From major feats like long-distance communication to smaller accomplishments such as editing a facial blemish from an Instagram photo, we live in an era where digital technology intersects with nearly every aspect of our lives. With each major stride in technological advancements, the world grows closer to relying solely on digital aids. While many innovations, like Wi-Fi or computers, are essential to achieving current standards for success in the world, some forms of technical inventions, like the University of Mississippi's new food delivery robots, are unnecessary.

As of late, the Ole Miss campus has run rampant with six-wheeled, self-driving robots that are about two feet in length and width. These robots transport food orders straight from the restaurant directly to someone's doorstep. They enclose the food in an insulated interior which only opens with a specific code sent straight to a phone. At Ole Miss, the robot is limited to delivering from select, on-campus dining locations. Though this technological feat is tremendous, its purpose is not fulfilling anything other than making people lazier and more reclusive.

According to Liberty Classical Academy, technological reliance diminishes people's face-to-face social interactions. People's ability to actively listen, acknowledge social cues, sustain eye contact, keep a longer attention span and many other social skills taper off with the constant use of technology as a replacement to face-to-face communication. Most interactions occur via email, texts and direct messages and require some form of digitized medium. Now, with robots that deliver directly to your doorstep, customers do not need to worry about greeting the pizza delivery man or the Uber Eats driver. People can now order their food without sharing any sort of human interaction.

Not only do these robots promote the reclusive lifestyle our society has embraced alongside technological innovations, but the Starship robots will also strip people of jobs. George Dvorsky of Gizmodo says by the year 2022, emerging technological inventions will put 75 million jobs out of commission. With the food delivery robots, the need for food delivery service jobs will be obsolete.

I understand the convenience of a food delivery robot on days when you are running late and need to skip the line at Starbucks, but, again, this is a convenience rather than a necessity. As previously mentioned, the modern digital era we live in requires a standard of access to technology in order to attain certain levels of educational and financial success. If a person lacks access to high-speed internet or computers, it makes the task of submitting homework, conducting research or even keeping in contact with professors and co-workers extremely difficult, if not impossible. There is a digital divide in the United States where people live in poverty because of their lack of access to technology which is fundamental for economic success.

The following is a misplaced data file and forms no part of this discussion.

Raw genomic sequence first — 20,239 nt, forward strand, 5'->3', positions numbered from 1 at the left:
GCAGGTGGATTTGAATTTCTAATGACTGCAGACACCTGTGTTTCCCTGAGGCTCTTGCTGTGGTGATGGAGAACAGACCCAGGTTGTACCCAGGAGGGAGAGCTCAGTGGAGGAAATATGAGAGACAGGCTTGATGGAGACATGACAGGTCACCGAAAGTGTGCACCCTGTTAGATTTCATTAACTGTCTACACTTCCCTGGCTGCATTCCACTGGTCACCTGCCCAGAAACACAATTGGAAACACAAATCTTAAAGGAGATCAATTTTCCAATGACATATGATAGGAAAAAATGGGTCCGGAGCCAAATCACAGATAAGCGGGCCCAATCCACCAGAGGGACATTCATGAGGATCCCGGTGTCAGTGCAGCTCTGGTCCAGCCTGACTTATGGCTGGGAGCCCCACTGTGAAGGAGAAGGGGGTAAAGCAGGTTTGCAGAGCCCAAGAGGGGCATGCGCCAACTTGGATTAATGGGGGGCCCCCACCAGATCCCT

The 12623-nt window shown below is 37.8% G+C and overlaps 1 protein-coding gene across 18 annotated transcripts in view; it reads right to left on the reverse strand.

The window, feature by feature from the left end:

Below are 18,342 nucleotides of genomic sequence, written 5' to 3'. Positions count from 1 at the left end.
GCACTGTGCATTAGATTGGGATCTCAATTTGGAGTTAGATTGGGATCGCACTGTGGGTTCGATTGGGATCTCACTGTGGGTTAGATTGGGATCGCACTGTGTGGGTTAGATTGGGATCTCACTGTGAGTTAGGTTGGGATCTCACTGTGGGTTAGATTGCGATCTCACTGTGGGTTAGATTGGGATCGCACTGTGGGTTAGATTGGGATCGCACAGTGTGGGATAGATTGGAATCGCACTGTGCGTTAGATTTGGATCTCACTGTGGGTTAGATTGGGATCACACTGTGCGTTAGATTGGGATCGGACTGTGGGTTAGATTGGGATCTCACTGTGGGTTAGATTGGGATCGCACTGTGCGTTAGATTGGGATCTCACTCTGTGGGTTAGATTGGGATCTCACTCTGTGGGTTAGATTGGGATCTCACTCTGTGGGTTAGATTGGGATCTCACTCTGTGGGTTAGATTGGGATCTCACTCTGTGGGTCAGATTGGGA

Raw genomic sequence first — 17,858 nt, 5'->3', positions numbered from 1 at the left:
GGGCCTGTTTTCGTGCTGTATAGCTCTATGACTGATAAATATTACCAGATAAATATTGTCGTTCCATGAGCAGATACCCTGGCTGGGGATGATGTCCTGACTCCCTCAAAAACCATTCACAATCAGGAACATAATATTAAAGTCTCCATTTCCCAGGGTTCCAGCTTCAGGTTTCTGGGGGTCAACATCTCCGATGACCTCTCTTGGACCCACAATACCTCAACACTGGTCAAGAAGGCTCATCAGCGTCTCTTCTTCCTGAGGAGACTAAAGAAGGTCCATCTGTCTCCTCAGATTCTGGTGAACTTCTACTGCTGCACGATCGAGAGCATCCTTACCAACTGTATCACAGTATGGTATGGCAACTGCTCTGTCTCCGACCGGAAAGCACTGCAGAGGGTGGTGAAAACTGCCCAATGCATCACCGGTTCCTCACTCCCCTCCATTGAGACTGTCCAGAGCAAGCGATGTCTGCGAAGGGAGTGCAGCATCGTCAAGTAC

According to Pete Smith of the Jackson Free Press and communication professor at Mississippi State University, companies are not legally required to extend their broadband internet services to rural areas. Consequently, one-third of Mississippi residents fall short on technology. While the food delivery robots are not necessarily inhibiting economic success, they are a step closer toward stripping people of both jobs and sufficient social skills.

Where we continue to progress in our seemingly trivial coffee-delivering bots, there are still those who fall short on technological access. It is very important to keep up with the changing technological tides by inventing new waves of technology, but we should equally focus our attention on ensuring everyone has access to the same technology. Where one student in a rural town struggles to find internet access to submit a homework assignment, a college student at Ole Miss waits around for a robot to deliver his or her coffee. Bridging the gap of the digital divide is just as important as inventing new technologies.

For the sake of briefly sounding like a self-important "boomer," I do believe there is validity in the cautiousness and wariness of technology, as it plays such a strong role in our lives. Our generation will control the future, and if we are unable to exercise even the slightest of interpersonal communication skills (i.e. receiving food orders in person rather than by robot), our social skills and anxieties will only continue to enhance as younger generations may grow up not understanding the concept of small social interactions. Where these robots may be useful for certain occasions, we should be wary of establishing them as the norm where they are not necessarily needed.

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